Keeping chickens with Pocket Farm
Earlier this month, we caught up with Stuart Moody, publisher of Pocket Farm magazine. Pocket Farm provides practical information for smallholders, backyard farmers and crafters, so we spoke to Stuart about small-scale, back garden chicken keeping. Stuart gave us some great advice in his interview below, so be sure to check it out if you're thinking of owning chickens or need some advice on an existing flock.
Our interview with Pocket Farm
1. What factors do you need to consider before you start keeping chickens?
There are several things you need to consider if you decide you want to keep chickens, especially in an urban environment, not least of which is if you are allowed to. Some properties will have specific clauses in the deeds that forbid it and some local by-laws may also prohibit livestock – which is how chickens are classified – being kept.
You then need to consider what you want from your chickens – do you want to keep them for eggs, as pets, for showing or a mixture of all of those? Different breeds have different characteristics and some will be more suitable to your circumstances than others so you need to research the breeds to make an informed decision.
You also need to be aware that even hens (female chickens) can make some noise so it's best to share your intentions with any close neighbours to gauge reaction.
2. Do you have any advice for first-time chicken owners?
Chickens are no more difficult than any other animal to keep but one thing to remember is that not all small animal vets (or even farm vets for that matter) are well versed or experienced in chicken care so it’s wise to check you have a chicken friendly vet in your area in case of emergency.
Try to talk to other local keepers in your area. There may also be a poultry club near you where you can go along to for a chat with the members. They should have lots of useful information about local breeders, by-laws and vets as well as local shows that you might want to attend. They will also be able to pass on husbandry information but just be aware that everyone will have their own preferred care routine – all of which can work perfectly well – so take the basics and adapt them to your own circumstances.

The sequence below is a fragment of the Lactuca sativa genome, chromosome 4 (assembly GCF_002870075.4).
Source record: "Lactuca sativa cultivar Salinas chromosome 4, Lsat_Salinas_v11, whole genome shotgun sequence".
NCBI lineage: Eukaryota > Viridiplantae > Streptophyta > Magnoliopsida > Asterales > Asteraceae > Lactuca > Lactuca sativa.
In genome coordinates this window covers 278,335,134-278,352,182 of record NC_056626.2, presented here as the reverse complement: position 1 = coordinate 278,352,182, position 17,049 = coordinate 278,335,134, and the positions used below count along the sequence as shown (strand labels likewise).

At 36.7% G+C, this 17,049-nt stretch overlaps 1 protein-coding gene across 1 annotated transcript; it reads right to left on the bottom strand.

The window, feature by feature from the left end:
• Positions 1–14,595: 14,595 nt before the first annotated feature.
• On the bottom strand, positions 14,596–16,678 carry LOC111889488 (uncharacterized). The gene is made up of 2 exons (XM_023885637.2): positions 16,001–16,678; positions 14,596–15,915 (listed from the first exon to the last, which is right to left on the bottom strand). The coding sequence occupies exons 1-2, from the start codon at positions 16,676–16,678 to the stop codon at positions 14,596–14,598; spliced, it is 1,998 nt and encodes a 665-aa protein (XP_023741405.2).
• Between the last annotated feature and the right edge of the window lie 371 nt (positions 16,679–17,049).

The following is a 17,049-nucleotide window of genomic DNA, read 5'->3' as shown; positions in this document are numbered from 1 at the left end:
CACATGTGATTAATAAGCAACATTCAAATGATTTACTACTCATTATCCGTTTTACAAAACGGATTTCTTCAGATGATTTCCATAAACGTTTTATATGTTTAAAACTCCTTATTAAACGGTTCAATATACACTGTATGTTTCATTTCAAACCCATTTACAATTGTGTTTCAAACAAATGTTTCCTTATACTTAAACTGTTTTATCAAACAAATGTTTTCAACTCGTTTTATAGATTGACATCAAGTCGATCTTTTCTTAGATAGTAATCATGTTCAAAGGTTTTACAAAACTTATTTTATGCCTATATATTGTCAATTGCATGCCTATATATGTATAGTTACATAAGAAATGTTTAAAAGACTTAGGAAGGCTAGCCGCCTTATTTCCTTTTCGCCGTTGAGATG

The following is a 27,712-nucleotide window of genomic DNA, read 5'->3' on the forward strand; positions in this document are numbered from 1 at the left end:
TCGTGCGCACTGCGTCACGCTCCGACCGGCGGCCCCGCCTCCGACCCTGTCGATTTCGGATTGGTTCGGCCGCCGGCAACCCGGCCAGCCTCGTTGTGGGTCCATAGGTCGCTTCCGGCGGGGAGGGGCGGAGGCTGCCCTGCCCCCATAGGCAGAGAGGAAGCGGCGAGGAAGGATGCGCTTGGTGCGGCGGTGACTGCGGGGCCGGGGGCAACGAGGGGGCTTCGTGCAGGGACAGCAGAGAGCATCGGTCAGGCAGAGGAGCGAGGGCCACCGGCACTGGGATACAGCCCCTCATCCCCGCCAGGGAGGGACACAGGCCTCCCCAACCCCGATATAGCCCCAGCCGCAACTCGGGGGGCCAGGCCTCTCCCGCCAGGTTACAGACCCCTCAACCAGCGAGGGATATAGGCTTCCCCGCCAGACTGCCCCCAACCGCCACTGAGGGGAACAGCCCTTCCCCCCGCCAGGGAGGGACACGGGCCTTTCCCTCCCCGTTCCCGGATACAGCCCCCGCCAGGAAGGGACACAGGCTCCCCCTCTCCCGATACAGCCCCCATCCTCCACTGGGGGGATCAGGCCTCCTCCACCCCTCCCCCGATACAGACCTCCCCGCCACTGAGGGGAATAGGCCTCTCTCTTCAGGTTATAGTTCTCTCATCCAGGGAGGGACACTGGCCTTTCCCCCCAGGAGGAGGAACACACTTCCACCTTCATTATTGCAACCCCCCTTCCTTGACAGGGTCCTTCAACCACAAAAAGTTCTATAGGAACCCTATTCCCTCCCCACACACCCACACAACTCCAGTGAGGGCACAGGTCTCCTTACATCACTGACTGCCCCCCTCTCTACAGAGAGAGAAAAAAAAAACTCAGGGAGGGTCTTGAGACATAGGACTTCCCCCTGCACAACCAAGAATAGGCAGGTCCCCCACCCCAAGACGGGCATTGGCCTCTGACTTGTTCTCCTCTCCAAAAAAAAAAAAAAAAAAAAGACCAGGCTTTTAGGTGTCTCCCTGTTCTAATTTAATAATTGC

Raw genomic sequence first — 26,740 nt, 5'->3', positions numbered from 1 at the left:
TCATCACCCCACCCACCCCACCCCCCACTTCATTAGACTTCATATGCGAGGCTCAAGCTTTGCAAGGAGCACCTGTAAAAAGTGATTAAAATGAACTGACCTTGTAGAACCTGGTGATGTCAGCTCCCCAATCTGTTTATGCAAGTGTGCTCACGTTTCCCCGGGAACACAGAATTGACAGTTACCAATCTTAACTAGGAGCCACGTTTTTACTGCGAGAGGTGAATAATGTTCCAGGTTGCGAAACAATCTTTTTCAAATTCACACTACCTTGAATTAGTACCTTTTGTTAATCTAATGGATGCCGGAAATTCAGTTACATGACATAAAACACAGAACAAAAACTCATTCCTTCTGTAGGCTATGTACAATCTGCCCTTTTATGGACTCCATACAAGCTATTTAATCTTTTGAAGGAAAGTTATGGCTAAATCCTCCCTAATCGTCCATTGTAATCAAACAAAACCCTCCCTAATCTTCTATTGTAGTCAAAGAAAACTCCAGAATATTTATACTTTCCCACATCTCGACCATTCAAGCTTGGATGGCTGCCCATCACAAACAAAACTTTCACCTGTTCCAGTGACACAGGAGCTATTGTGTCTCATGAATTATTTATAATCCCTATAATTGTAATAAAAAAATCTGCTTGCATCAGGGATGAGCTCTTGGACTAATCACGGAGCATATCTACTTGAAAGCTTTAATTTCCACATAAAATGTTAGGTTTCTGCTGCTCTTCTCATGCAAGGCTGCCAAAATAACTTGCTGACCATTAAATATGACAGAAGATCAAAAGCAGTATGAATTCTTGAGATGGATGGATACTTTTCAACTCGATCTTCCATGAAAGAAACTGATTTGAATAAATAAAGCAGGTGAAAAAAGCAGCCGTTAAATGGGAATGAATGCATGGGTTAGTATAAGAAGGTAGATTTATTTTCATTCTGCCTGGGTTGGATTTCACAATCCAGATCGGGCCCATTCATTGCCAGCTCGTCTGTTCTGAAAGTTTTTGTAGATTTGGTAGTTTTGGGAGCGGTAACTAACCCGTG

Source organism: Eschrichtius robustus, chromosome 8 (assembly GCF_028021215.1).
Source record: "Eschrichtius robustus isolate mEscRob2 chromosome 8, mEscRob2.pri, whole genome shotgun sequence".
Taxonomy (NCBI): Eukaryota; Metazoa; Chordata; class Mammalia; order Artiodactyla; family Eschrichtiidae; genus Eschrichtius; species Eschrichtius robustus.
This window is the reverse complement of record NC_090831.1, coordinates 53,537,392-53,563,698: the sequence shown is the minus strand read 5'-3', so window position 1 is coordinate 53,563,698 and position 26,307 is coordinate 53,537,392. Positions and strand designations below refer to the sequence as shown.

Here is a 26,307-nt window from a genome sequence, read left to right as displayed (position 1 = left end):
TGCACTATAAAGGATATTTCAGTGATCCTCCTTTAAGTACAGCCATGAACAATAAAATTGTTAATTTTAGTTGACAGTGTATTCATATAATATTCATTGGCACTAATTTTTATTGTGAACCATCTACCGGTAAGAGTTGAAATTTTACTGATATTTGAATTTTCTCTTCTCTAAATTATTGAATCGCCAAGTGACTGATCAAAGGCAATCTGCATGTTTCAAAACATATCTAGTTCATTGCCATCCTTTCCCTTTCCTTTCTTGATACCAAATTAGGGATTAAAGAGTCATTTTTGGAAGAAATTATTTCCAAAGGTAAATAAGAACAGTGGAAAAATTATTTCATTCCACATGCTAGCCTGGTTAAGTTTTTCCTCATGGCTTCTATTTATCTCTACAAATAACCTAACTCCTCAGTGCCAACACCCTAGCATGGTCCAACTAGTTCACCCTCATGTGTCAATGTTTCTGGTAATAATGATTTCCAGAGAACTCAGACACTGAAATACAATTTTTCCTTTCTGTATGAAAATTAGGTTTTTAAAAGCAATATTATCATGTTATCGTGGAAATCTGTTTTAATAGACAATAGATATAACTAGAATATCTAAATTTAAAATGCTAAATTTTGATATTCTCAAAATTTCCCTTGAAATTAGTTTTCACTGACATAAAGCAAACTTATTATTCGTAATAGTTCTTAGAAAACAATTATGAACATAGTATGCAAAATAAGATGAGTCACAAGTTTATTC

3. What are chickens like around children and other animals?
Some breeds of chicken make excellent pets. Silkies are a very popular pet breed as they have very soft feathers, enjoy being handled are small and have an easy going nature. Orpingtons are much larger – the archetypal storybook ‘big fat hen’ - but are also very amenable to human contact. Other breeds such as the game varieties which were originally bred for fighting – which thankfully is banned now – can be aggressive and more suited to experienced owners.
Be very careful with cats and dogs around chickens as it will be a natural instinct for many to attack and kill birds. That said it’s not unusual for them to get on perfectly well together, however, I would certainly advise caution and close supervision initially.
4. What is the best food for chickens to eat? How much food can they get through in a week?
Adult chickens will eat pretty much anything but day-to-day a good layers pellet provides a balanced diet and is easy and clean to provide. Chickens also drink a lot of water and it is important for them to have a good fresh supply to help them digest food properly – chickens can’t eat very well without water - and keep them hydrated.
Feeders designed especially for chickens stop them spreading it around all over the place. Both food and water dispensers can be suspended above the ground to reduce the amount of dirt being kicked into them while the birds scratch about.
DEFRA rules that you are not allowed to feed scraps that have been through a kitchen but greenery scraps from the veg plot will be very readily received and you can also feed mixed corn which they enjoy hugely. If they are being kept in a garden and you allow then to free range at any time they will try every flower or plant going (some of which may be poisonous to them) as well as gobbling up the grass in no time so if you are a keen gardener be warned not to leave them to their own devices around your well-manicured borders.
Although chickens themselves won’t attract vermin such as rats and mice any spilt or easily accessible food will do so you need to lock their rations away, take food in at night and clear up spillages as much as possible to minimise this.